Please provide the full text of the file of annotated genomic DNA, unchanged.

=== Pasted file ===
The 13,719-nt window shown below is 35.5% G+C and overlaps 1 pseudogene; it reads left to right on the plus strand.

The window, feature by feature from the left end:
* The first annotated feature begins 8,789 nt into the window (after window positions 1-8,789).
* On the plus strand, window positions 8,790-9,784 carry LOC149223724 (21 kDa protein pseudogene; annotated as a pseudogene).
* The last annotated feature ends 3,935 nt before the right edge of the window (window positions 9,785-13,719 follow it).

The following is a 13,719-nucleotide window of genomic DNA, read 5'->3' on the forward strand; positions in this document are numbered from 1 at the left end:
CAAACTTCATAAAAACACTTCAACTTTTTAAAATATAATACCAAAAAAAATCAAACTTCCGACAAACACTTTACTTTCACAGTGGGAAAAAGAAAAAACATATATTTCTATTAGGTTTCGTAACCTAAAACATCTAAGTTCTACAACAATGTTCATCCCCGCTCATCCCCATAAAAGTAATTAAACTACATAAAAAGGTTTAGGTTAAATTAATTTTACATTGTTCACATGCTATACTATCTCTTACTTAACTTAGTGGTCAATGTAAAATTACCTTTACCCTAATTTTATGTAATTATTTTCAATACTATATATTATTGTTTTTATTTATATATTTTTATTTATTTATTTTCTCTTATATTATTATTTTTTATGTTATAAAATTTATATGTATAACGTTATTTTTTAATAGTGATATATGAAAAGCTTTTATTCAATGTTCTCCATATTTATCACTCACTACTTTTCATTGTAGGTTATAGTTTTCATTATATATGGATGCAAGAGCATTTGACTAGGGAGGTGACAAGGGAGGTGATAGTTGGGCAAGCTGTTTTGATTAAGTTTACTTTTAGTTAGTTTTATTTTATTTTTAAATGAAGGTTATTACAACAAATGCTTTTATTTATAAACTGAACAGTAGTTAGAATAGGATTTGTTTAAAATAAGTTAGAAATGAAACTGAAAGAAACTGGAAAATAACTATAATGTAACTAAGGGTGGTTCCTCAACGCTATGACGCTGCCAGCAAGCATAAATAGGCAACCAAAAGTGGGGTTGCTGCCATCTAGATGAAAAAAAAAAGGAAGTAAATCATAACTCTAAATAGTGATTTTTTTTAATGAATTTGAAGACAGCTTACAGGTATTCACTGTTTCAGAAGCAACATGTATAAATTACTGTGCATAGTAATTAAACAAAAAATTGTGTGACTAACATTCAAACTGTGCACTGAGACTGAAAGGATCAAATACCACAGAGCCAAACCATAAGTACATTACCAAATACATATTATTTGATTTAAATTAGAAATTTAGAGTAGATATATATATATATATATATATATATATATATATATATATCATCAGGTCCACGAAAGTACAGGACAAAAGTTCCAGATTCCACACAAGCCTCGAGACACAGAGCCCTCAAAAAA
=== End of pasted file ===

The 13,719-nt window shown below is 35.5% G+C and overlaps 1 pseudogene; it reads left to right on the plus strand.

The window, feature by feature from the left end:
* The first annotated feature begins 8,789 nt into the window (after window positions 1-8,789).
* On the plus strand, window positions 8,790-9,784 carry LOC149223724 (21 kDa protein pseudogene; annotated as a pseudogene).
* The last annotated feature ends 3,935 nt before the right edge of the window (window positions 9,785-13,719 follow it).

The following is a 13,719-nucleotide window of genomic DNA, read 5'->3' on the forward strand; positions in this document are numbered from 1 at the left end:
CAAACTTCATAAAAACACTTCAACTTTTTAAAATATAATACCAAAAAAAATCAAACTTCCGACAAACACTTTACTTTCACAGTGGGAAAAAGAAAAAACATATATTTCTATTAGGTTTCGTAACCTAAAACATCTAAGTTCTACAACAATGTTCATCCCCGCTCATCCCCATAAAAGTAATTAAACTACATAAAAAGGTTTAGGTTAAATTAATTTTACATTGTTCACATGCTATACTATCTCTTACTTAACTTAGTGGTCAATGTAAAATTACCTTTACCCTAATTTTATGTAATTATTTTCAATACTATATATTATTGTTTTTATTTATATATTTTTATTTATTTATTTTCTCTTATATTATTATTTTTTATGTTATAAAATTTATATGTATAACGTTATTTTTTAATAGTGATATATGAAAAGCTTTTATTCAATGTTCTCCATATTTATCACTCACTACTTTTCATTGTAGGTTATAGTTTTCATTATATATGGATGCAAGAGCATTTGACTAGGGAGGTGACAAGGGAGGTGATAGTTGGGCAAGCTGTTTTGATTAAGTTTACTTTTAGTTAGTTTTATTTTATTTTTAAATGAAGGTTATTACAACAAATGCTTTTATTTATAAACTGAACAGTAGTTAGAATAGGATTTGTTTAAAATAAGTTAGAAATGAAACTGAAAGAAACTGGAAAATAACTATAATGTAACTAAGGGTGGTTCCTCAACGCTATGACGCTGCCAGCAAGCATAAATAGGCAACCAAAAGTGGGGTTGCTGCCATCTAGATGAAAAAAAAAAGGAAGTAAATCATAACTCTAAATAGTGATTTTTTTTAATGAATTTGAAGACAGCTTACAGGTATTCACTGTTTCAGAAGCAACATGTATAAATTACTGTGCATAGTAATTAAACAAAAAATTGTGTGACTAACATTCAAACTGTGCACTGAGACTGAAAGGATCAAATACCACAGAGCCAAACCATAAGTACATTACCAAATACATATTATTTGATTTAAATTAGAAATTTAGAGTAGATATATATATATATATATATATATATATATATATATATATCATCAGGTCCACGAAAGTACAGGACAAAAGTTCCAGATTCCACACAAGCCTCGAGACACAGAGCCCTCAAAAAA